Louise Lawler, the highly acclaimed American photographer, first spotted Maurizio Cattelan’s mouse not in the cacophony of his Guggenheim retrospective (previous post), but ten years before in the pristine silence of a Chelsea gallery space. When she saw the small rodent clinging to a tightrope, she grabbed her camera and took a picture.
Since the early eighties, Lawler has been slipping in and out of museums, galleries, auction houses, booths at art fairs, and collectors’ homes, searching for the ideal composition. She’s often been linked to the Pictures Generation (named for a pivotal show that took place in New York in 1977), a loosely knit group of ‘theory-minded’ photographers, filmmakers, video and performance artists—Sherrie Levine, Robert Longo and Cindy Sherman, et. al.—who pinched existing images to visually snort at the mainstream culture of the era, post-Vietnam. But unlike the Pictures people Lawler eschewed mass media. She, instead, turned her lens on the art world, to make ‘art about art.’ She’s spent the past three decades mostly photographing in situ other artists’ work to comment on the subtle shifts in meaning and in worth and in viewers’ reception due to setting.
In the spring of 2002 the Paula Cooper gallery mounted a group show “From the Observatory,” inviting Maurizio Cattelan to hang his Untitled mouse and inviting Lawler to shoot the installation and de-installation of the exhibition. The show was “about the complexity of vision and its enhancement by a broad, inclusive view.” The mouse was singled out; the New York Times critic Roberta Smith called him “overly cute but conceptually pertinent.” While he graced the gallery’s reception area, the mouse’s focus, we’re told, was on the nearby ink drawings of spiders and webs that Paul Thek produced in 1975. “Meaning,” Lawler said, “is also made through juxtaposition.”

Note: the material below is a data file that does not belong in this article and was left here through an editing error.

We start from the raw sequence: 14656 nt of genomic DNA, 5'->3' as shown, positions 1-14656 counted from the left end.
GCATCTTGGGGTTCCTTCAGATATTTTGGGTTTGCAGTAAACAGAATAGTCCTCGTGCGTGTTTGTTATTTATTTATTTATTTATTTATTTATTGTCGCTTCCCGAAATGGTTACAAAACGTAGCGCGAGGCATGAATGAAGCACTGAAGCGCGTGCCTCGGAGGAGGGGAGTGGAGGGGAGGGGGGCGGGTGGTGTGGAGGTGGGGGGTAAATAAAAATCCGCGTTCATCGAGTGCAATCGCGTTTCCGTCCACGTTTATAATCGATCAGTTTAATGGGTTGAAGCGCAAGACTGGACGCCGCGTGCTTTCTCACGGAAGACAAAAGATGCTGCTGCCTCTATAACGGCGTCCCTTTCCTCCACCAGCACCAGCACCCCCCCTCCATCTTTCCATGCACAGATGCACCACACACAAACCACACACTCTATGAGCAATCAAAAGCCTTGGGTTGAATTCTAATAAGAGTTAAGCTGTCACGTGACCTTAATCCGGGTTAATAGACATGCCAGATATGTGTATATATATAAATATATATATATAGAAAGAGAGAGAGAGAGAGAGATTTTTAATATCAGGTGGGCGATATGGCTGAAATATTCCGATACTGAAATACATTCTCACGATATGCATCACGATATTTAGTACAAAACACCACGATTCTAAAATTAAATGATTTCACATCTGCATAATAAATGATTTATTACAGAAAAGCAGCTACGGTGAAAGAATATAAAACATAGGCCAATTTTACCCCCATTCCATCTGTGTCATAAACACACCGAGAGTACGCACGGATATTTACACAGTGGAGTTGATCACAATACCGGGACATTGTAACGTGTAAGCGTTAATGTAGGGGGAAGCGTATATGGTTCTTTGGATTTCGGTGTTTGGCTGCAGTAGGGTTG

She titled her image of Cattelan’s mouse This Way I Can’t Fight.
 Roberta Smith, “Art in Review: ‘From the Observatory’,” New York Times, April 12, 2002.
 Douglas Crimp, “Prominence Given, Authority Taken: An Interview with Louise Lawler,” Johannes Meinhardt and Louise Lawler, eds., Louise Lawler: An Arrangement of Pictures, 2000.
Additional sources: Elizabeth Schambelan, “Louise Lawler,” ArtForum, February 2005; Peter Schjeldahl, “Alien Emotions: Pictures art revisited,” New Yorker, May 4, 2009; Rachel Wolff, “Impressive Proportions: Louise Lawler photographs great art—then treats it like taffy,” New York magazine, May 1, 2011; Metro Pictures.
(Image: This Way I Can’t Fight, 2002, by Louise Lawler, Cibachrome print mounted on aluminum 40 x 50 in. (101.6 x 127 cm.), reproduced for non-commercial use only.)